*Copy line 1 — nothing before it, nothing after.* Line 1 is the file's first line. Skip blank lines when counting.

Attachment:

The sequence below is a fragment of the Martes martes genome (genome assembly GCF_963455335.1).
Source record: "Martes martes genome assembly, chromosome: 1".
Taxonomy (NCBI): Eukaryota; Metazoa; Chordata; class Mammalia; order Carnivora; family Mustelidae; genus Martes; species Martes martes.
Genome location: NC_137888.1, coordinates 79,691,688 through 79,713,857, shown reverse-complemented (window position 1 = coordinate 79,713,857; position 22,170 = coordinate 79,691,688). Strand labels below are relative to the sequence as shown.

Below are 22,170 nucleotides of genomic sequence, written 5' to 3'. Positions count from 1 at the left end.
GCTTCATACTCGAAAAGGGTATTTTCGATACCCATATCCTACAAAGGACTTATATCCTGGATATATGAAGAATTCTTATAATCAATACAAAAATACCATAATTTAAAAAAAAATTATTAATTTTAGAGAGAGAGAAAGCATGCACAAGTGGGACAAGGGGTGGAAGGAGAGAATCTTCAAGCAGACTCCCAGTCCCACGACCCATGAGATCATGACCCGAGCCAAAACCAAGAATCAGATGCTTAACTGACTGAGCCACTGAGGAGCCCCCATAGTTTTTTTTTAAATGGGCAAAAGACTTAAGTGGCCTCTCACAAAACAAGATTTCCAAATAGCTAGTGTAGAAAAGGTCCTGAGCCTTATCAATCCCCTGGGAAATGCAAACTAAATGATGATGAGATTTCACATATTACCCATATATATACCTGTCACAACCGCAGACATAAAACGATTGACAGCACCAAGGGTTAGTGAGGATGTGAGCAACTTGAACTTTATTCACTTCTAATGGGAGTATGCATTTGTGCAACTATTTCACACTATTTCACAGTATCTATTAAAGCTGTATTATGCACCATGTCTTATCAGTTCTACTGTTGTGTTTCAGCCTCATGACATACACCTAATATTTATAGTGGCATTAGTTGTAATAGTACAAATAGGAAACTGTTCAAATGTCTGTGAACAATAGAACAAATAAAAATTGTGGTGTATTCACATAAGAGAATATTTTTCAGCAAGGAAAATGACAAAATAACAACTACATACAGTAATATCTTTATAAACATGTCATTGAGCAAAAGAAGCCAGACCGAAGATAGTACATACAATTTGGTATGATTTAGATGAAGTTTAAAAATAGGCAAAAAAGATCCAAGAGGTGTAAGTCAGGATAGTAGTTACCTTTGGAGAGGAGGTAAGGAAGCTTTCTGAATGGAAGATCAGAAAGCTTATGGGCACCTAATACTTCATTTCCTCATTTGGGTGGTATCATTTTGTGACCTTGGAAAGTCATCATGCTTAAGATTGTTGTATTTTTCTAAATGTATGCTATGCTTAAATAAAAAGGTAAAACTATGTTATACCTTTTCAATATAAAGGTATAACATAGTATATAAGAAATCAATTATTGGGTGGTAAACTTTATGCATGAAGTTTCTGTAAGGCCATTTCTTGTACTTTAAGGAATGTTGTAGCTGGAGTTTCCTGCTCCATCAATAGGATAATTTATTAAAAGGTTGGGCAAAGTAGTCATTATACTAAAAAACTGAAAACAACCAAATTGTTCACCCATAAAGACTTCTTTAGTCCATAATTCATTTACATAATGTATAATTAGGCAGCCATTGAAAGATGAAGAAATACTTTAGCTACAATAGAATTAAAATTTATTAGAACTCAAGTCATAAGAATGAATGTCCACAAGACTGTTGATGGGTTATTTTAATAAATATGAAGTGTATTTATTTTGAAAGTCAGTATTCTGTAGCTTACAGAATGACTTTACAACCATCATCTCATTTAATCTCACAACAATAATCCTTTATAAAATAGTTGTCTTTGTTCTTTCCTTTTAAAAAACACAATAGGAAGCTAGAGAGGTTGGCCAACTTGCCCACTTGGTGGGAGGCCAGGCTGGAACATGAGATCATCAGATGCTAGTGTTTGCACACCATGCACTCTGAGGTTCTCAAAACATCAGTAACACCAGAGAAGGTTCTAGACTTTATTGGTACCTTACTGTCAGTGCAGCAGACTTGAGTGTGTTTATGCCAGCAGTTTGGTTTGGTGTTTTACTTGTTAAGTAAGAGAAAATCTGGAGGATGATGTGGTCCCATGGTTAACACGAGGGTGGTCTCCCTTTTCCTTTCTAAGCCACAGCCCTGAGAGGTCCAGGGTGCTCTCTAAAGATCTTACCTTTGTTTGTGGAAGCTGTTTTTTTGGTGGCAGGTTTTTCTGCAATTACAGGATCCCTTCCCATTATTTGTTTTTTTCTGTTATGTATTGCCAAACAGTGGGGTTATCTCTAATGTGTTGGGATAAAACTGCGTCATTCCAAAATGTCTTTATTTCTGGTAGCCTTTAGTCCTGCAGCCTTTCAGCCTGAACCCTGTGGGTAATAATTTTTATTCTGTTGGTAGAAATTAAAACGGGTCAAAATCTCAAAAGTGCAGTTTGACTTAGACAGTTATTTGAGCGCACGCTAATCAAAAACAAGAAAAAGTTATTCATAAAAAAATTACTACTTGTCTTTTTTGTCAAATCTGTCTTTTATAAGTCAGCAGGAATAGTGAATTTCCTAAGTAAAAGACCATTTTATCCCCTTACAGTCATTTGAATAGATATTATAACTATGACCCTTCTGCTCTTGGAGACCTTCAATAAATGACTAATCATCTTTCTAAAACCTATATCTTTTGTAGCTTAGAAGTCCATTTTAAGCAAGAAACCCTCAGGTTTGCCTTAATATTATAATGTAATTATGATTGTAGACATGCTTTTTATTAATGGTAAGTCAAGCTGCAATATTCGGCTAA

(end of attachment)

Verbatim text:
The sequence below is a fragment of the Martes martes genome (genome assembly GCF_963455335.1).